Everyone knows that sleep is the foundation of good physical and mental health. This is particularly true for those who live a busy life, as getting a good night’s rest gives the body a chance to recover from the previous day’s trials and tribulations and helps maintain high focus during the busy day ahead.
However, as many as 67% of adults suffer from disrupted sleep and a quarter of Brits say that they get less than 5 hours of sleep per night. Despite this, 51% of adults fail to do anything about their poor sleep schedule and are living in a never-ending limbo of sleep deprivation and fatigue.
There are many reasons why we struggle to sleep. But, underlying most of them is the busyness of our modern lives.
Unlike our ancestors, who worked between the rising and setting of the sun, we can extend our workdays and prolong productivity well into the night. We also have access to a constant feed of news and opinion through blue-light emitting phones that wreak havoc with our sleep quality and leave us all feeling wired when we should be nodding off.
Sleep and Productivity
Most people can’t remember the last time they got to work and felt energised. Rather, most people start the day by reaching for the coffee pot and wiping the sleep from their eyes. But what if it didn’t have to be this way — what if better sleep could help improve our energy in the morning and raise our productivity throughout the day?
Well, research shows that those who get a healthy 7-9 hours of sleep per night are actually more productive than their peers who stay up working into the night. Additionally, folks who get enough sleep benefit from having a stronger immune system and are less likely to miss work due to illness.
This suggests that, despite the temptation to burn the midnight oil, the best approach to a busy life is to prioritise sleep. When we get enough sleep, we’re unlikely to fall behind due to illness and will have an easier time navigating the pressures of modern life.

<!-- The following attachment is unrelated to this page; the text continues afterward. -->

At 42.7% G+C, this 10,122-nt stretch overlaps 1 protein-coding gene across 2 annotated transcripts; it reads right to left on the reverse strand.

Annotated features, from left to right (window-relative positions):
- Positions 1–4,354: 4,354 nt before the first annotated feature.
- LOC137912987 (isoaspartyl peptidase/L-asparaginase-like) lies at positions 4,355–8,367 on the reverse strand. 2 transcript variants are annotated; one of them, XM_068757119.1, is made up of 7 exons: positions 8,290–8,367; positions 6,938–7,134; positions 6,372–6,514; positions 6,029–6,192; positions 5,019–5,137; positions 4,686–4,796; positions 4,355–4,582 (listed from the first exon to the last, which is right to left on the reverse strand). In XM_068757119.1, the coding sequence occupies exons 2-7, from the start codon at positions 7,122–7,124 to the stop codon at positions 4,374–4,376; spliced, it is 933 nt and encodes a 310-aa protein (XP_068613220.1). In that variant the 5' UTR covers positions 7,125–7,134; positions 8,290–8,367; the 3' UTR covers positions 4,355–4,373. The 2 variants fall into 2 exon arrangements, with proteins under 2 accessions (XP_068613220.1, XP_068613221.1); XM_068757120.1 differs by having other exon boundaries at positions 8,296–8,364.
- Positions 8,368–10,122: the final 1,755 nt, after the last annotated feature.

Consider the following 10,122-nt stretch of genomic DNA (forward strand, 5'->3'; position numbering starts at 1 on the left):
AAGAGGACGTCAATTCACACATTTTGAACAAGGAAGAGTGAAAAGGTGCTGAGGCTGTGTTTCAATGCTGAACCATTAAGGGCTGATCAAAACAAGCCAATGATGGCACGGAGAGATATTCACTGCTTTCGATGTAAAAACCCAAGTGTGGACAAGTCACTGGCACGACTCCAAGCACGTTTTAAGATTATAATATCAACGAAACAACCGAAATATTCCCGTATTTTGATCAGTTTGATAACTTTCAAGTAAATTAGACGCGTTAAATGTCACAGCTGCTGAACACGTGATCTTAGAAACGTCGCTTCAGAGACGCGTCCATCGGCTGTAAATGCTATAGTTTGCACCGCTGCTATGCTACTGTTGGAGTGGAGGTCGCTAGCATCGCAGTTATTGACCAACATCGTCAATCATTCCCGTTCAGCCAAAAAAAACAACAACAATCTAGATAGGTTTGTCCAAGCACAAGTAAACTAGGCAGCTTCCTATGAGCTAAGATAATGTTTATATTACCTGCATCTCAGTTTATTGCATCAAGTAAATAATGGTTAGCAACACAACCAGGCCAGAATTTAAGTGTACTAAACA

Remote Work and Routine
Remote workers may find it particularly challenging to strike a healthy balance between work and rest. It’s all too easy to log on early or check work emails before bed, but doing so can throw a person’s sleep routine out the window.
Remote workers are also at higher risk of developing a sleep disorder due to the nature of their work. Most remote work involves long periods of sustained focus on blue-light emitting devices like computers and many remote workers enjoy the freedom of flexible hours. This means remote workers are at high risk of conditions like shift work sleep disorder, as well as social isolation and depression. These conditions can throw busy employees’ sleep quality into a tailspin and cause further health conditions down the line.
Fortunately, a host of tech solutions exist to help remote workers reduce the strain that blue light places on their brains and stay logged off at the end of their shift.
Remote workers can start by taking advantage of system locks on computers and devices. Windows task manager allows users to close down their computers at a set time of day and Apple’s mac can be locked similarly by utilising the security and privacy settings to shut down at the end of the workday.
Additionally, remote workers can consider investing in some blue-light cancelling glasses which reduce glare and may improve focus throughout the day. If blue-light glasses aren’t practical, then remote workers can make some sleep-positive changes to their routine by taking regular breaks in the evening and looking away from the screen for at least 20 seconds every 20 minutes.
Sleep and Health Conditions
We’ve all been guilty of working when we should be sleeping at some point in our lives. Whether it’s an upcoming assignment, a daunting presentation, or simply the temptation to get a little extra work done, we have accepted the idea that cutting down on sleep can enhance productivity.
However, in the long run, skipping sleep for extra work will catch up with us and cause conditions that jeopardise productivity and lead to serious conditions. That’s because forgoing sleep is connected with health conditions like psoriasis and psoriatic arthritis. These kinds of conditions are brought on by increased inflammation in the body, which researchers suggest is caused by sleep conditions like sleep apnea.
Other conditions like heart disease, diabetes, and cancer are also more common among those who fail to get more than 6 hours of sleep per night. This makes sense, as, without sleep, our bodies aren’t able to adequately repair themselves after a hard day, which puts us at risk of a significant illness.
Poor sleep goes hand-in-hand with a busy, modern lifestyle. However, skipping sleep for extra work doesn’t improve overall productivity — it just results in long-term illness, fatigue, and a drop in performance. Instead, we should all try to prioritise sleep by taking regular breaks from screens and resisting the temptation to work overtime when we should be getting ready for sleep.
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If you need help getting to sleep, you could always try the Sleepiest app. Our sleep stories and soundscapes are the perfect way to help you drift off and ease yourself into a comfortable sleep. We promise it will help you on your quest to a better sleep routine once and for all.